Nicholas R. Noviello

Yes. Ananda, let me work you through that. So first of all, remember I indicated that this first tranche will be over the next 4 months, okay? So it's not necessarily all in the first quarter. And it's actually 4 months from today. The 367 million shares for the first quarter is in fact without repurchase, okay? We will obviously give you updates as we go here and give you very clear view of what we've repurchased in the quarter. But you can imagine that the repurchases don't all happen necessarily at once. They're not falling necessarily at the front end. They're generally spread around. So we'll give you that color. But we wanted to make very, very clear, and as Tom indicated before, distinguish operational results, right, from results that we are achieving on the capital side of the fence. And part of the whole capital allocation philosophy here is a benefit over time from the redeployment of cash into repurchase. So really focusing today on the operational is what we want to do.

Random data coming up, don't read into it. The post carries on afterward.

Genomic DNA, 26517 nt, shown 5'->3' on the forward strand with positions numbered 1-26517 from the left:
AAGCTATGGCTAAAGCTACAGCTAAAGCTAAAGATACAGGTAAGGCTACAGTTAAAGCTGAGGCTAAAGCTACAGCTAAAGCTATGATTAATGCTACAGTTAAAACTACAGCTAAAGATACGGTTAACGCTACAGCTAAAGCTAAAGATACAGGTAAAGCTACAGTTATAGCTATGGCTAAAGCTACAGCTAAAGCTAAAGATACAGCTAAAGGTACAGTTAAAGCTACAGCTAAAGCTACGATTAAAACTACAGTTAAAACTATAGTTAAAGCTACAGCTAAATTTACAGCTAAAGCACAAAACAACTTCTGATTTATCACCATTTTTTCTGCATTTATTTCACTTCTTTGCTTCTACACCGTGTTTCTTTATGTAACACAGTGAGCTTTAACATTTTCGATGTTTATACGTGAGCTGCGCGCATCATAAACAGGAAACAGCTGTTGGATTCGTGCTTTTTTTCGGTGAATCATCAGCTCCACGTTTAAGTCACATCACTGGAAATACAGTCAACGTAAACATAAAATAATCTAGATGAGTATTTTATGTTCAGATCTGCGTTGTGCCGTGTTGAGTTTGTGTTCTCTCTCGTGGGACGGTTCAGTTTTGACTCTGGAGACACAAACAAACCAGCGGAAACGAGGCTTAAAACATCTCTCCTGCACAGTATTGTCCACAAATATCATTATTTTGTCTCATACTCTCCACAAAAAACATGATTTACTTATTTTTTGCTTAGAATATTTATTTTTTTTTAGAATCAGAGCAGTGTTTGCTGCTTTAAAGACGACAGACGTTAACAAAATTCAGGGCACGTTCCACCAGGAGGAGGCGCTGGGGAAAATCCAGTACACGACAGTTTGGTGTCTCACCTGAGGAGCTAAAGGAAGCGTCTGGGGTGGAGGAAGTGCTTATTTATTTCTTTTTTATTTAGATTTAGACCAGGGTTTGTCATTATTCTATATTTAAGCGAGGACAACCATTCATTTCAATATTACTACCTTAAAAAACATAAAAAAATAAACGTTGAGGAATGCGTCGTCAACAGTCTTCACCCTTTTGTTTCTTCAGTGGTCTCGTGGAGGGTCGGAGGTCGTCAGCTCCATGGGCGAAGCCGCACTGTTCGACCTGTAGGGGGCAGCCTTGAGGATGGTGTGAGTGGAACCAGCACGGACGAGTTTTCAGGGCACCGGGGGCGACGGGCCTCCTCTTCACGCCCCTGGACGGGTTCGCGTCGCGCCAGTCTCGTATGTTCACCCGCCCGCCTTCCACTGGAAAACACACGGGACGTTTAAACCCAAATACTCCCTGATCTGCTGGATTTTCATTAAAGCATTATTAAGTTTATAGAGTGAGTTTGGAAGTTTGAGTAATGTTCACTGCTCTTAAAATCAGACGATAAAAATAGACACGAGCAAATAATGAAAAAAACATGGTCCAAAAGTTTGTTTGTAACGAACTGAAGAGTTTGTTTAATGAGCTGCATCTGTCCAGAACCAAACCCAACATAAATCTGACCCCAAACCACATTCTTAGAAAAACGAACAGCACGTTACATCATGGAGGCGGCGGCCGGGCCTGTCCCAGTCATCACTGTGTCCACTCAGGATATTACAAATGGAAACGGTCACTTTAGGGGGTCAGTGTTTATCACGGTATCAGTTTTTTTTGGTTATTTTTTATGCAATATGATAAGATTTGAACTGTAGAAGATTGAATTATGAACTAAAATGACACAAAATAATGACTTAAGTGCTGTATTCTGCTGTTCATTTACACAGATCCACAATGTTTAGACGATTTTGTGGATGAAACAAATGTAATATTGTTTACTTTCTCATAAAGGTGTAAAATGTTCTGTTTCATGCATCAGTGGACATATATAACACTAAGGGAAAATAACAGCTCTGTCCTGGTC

Thomas Georgens

Yes, I think as we think about this plan, it's $3 billion over 3 years and, likewise, the dividend. So the view that we're trying to convey here is that, a, we've got some optionality from a capital standpoint and that we can think about the capital in terms of returns to shareholders. But the other component to this is that it's got an element over time that we think the cash flow of this company is sustainable. In fact, we see, with growth, ability to continue to grow our free cash flow as a company. And we're looking to make a commitment over 3 years, both on the dividend side and on the buyback side, to basically return that capital to shareholders as a certified NetApp going forward. So overall, I think from our perspective is this is not just a 4-month phenomenon. This is a 3-year commitment and to basically return capital to shareholders as NetApp continues its very, very strong cash flow generation.

So I think we've come to the end of our time. I'd like to thank everybody on the call for their interest in NetApp and for attending today, and we look forward to seeing you again in about 90 days. Thank you.

Operator

Thank you, ladies and gentlemen. This concludes today's conference.